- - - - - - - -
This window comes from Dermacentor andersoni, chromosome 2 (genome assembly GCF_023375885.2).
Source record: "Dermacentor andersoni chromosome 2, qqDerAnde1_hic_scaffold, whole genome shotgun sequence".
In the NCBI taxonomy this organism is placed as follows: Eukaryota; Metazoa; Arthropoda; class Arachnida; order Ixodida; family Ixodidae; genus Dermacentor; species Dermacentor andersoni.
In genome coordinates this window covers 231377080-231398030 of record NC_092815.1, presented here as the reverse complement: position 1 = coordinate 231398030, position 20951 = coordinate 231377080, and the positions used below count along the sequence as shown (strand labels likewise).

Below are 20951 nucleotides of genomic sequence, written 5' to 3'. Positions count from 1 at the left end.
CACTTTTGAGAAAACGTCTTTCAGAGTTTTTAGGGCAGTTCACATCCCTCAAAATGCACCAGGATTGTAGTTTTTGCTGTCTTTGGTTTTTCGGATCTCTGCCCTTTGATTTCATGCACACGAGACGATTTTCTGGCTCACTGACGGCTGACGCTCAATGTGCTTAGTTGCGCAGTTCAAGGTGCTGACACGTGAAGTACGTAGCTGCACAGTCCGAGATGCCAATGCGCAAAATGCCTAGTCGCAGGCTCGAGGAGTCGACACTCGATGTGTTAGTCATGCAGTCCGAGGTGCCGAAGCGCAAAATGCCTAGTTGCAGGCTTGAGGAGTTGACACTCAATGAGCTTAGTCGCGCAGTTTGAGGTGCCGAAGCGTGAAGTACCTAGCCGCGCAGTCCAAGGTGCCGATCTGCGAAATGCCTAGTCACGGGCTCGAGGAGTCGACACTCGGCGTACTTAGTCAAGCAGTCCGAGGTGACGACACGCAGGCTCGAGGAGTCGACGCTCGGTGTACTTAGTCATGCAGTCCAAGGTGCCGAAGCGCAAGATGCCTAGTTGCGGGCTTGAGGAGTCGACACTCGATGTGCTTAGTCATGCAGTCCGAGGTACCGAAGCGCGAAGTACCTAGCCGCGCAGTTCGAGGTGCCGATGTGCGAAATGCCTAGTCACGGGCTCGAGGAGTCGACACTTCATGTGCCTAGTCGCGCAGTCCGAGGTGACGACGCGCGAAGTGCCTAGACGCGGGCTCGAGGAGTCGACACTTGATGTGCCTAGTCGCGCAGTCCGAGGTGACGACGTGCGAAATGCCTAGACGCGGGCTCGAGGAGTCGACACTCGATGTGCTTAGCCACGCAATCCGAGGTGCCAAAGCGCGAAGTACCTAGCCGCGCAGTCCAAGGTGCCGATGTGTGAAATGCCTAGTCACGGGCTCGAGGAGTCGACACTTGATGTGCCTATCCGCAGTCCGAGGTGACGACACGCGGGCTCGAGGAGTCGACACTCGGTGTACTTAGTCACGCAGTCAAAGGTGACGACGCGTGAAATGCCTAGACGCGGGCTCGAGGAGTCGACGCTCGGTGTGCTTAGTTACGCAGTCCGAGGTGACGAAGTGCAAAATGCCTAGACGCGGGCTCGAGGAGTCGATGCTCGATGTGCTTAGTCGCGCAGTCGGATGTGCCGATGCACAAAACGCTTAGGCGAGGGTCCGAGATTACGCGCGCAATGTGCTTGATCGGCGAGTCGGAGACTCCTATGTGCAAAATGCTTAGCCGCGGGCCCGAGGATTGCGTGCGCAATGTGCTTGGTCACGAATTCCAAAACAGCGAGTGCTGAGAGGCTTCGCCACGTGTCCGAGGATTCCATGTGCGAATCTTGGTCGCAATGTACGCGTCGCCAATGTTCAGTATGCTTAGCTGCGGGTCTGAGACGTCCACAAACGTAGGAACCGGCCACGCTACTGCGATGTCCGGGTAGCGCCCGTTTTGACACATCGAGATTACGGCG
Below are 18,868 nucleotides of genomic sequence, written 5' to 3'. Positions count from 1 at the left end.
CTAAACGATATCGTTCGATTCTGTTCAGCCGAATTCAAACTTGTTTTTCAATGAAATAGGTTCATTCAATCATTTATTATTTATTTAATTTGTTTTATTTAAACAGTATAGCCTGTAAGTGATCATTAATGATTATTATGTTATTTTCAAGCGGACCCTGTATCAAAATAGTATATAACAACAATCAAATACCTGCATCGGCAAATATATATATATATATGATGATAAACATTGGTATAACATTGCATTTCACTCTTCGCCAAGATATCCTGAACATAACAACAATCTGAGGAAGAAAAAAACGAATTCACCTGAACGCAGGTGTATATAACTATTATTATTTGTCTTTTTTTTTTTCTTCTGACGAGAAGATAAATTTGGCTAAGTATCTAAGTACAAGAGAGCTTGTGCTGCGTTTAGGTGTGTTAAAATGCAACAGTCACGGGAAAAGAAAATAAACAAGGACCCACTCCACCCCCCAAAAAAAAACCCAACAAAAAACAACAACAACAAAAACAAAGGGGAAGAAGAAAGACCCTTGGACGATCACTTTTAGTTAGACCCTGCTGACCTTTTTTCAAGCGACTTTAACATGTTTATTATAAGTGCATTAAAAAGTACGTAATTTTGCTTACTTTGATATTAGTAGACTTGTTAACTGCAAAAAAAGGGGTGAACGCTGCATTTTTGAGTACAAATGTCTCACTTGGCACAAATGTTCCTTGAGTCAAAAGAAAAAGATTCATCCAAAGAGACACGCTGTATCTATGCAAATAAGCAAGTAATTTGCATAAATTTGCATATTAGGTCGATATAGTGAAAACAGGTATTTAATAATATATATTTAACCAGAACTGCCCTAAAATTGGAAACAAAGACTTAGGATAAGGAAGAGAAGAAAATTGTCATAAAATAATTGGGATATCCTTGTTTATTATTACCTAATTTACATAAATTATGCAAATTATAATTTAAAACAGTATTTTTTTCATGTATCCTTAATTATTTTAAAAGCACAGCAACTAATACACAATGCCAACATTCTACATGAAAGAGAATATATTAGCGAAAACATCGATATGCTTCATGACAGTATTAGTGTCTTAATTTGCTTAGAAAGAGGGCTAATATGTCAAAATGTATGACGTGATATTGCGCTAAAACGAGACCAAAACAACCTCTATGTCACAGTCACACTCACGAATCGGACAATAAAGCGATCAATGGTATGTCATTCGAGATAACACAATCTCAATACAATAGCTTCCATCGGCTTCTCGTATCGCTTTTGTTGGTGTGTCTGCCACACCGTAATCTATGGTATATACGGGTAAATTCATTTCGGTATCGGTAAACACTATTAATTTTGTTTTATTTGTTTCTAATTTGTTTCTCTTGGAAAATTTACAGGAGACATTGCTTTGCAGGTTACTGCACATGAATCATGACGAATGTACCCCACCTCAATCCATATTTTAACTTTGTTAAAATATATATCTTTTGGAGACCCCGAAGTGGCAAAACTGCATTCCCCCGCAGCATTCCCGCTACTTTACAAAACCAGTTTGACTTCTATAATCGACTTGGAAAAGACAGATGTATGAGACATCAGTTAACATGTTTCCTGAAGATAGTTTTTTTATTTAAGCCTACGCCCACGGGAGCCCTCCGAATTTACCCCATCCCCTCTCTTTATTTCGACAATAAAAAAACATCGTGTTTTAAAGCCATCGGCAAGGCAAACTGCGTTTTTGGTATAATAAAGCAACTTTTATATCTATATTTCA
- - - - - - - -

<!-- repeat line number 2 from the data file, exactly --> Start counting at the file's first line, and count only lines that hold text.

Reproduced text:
Source record: "Dermacentor andersoni chromosome 2, qqDerAnde1_hic_scaffold, whole genome shotgun sequence".